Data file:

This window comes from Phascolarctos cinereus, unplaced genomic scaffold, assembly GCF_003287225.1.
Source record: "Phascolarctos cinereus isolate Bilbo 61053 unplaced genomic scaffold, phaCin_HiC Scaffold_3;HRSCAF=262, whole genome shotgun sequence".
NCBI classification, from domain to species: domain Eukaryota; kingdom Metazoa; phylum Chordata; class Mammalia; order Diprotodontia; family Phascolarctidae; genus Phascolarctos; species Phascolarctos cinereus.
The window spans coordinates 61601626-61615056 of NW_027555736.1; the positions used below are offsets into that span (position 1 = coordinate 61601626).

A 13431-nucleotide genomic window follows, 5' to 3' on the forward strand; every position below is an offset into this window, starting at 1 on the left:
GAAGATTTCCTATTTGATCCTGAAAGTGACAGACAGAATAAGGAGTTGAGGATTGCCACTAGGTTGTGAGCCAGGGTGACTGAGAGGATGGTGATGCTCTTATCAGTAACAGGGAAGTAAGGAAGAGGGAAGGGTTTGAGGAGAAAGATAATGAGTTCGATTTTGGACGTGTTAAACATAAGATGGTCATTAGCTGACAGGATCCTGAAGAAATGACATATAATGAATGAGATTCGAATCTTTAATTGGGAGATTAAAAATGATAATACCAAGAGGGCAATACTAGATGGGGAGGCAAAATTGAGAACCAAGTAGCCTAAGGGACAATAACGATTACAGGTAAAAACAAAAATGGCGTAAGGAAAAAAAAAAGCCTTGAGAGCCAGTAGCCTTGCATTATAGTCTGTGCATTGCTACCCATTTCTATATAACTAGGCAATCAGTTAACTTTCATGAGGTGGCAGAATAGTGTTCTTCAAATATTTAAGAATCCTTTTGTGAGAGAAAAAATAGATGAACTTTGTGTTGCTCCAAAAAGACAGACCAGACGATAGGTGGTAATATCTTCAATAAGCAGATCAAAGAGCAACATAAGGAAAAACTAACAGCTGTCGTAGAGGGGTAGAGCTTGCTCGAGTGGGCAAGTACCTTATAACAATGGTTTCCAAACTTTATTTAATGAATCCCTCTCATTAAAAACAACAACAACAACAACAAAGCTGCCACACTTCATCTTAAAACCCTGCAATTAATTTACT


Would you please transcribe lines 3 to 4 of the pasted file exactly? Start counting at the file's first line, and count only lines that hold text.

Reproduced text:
NCBI classification, from domain to species: domain Eukaryota; kingdom Metazoa; phylum Chordata; class Mammalia; order Diprotodontia; family Phascolarctidae; genus Phascolarctos; species Phascolarctos cinereus.
The window spans coordinates 61601626-61615056 of NW_027555736.1; the positions used below are offsets into that span (position 1 = coordinate 61601626).